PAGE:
Why isn’t El Oro, Ecuador, exporting coffee to the United States?
I’m not a genius, by any stretch of the imagination, so I know there is some catch – some good reason…
Arturo says he wants to start importing coffee into The States, but he thinks we should talk to the mayor of Zaruma first because “it’s important that he approves of the project.”
“Why does he have to approve of the project, Arturo?”
“There is a right and a wrong way to do business down here, Shane. We must run it by the mayor.”
The mayor approves of the project. Arturo tells him we will export thousands of pounds of coffee per year. We will change the fate of Zaruma – we will change the fate of the entire region.
Change fate? We don't even have a name.
February 6, 2017.
Since it’s essential that we have the local government’s blessing, we should name the company after the city. It’s only fitting.
Conrad Cornell, a good friend of mine and founder of Press App, sends a message in our GroupMe:
It just didn’t seem right. There was no magic, no spunk.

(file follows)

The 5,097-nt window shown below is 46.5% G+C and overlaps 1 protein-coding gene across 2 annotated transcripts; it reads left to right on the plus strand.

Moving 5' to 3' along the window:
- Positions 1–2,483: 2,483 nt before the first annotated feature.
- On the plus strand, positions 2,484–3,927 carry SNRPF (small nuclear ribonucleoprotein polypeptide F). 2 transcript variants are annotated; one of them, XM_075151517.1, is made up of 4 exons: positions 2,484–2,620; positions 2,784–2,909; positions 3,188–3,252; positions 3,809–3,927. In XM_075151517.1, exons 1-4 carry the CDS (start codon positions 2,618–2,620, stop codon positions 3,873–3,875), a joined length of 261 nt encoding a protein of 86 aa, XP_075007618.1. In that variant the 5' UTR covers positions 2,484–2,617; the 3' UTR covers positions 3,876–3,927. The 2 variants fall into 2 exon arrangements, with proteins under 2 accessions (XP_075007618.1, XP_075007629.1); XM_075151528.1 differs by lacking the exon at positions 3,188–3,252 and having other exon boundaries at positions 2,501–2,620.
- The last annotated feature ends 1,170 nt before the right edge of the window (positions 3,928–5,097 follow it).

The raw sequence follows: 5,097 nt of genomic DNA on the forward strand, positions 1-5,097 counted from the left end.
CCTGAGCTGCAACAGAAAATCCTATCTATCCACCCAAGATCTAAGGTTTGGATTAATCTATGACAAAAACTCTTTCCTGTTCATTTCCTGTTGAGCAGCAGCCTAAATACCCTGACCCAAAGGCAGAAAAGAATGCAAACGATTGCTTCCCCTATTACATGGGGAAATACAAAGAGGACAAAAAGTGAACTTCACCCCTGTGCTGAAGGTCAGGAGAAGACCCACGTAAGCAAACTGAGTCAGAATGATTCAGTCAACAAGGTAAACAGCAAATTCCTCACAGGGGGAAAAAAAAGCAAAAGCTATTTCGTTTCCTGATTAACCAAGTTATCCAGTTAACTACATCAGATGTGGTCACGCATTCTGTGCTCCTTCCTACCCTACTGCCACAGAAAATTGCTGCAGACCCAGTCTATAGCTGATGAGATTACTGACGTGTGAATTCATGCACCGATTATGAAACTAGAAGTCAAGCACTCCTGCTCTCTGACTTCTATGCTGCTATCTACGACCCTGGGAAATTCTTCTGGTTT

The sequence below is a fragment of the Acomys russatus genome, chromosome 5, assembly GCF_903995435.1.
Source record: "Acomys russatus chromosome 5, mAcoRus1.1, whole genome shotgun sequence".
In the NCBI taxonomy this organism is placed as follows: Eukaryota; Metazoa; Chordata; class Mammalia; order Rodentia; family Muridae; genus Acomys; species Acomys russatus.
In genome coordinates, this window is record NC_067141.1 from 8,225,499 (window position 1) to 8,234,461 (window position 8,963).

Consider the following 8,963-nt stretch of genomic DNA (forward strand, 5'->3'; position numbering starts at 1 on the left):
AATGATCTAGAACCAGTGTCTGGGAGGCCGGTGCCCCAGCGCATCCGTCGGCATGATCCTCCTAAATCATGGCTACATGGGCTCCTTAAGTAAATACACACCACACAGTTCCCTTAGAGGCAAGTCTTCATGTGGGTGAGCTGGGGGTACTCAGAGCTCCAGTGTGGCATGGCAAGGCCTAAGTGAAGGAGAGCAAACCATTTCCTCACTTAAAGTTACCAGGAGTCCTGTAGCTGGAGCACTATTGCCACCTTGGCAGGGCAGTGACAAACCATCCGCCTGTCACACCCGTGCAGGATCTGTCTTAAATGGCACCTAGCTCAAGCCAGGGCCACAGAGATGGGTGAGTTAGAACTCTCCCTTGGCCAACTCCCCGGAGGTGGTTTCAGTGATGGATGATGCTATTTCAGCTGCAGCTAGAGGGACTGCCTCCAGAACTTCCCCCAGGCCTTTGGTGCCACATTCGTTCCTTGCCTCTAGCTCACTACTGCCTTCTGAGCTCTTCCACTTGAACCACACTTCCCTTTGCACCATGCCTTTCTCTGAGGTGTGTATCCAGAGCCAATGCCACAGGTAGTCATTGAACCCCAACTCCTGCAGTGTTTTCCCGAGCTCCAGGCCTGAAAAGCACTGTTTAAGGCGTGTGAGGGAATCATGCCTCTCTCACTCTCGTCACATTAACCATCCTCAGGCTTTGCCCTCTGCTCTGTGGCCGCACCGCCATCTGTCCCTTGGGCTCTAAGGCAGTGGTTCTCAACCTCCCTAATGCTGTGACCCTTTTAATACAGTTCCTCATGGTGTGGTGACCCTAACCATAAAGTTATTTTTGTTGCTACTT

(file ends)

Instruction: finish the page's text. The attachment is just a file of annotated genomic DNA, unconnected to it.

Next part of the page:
I researched: “Why did Kentucky Fried Chicken change their name to KFC?” I figured there had to be a good reason why a very successful 40-year-old company would change its name.
Every article I read had a different answer. “KFC has fewer syllables.” - “They no longer wanted to be known for only fried chicken.” Another article seemed to go out in left field – “It’s detrimental for a company to have a city or specific region of the world in their name.” While it was a bit of a stretch for KFC, it made sense to me. I begin looking at other articles related to naming a business – a Forbes article mentions that a business should never ‘Box itself in.’ If I name the company Zaruma Beans, would I ever be able to expand my product offerings into other regions of the world?
While I’m pondering this extremely important decision, overthinking it in every way, Conrad sends:
I didn't give it any more thought. We had found it.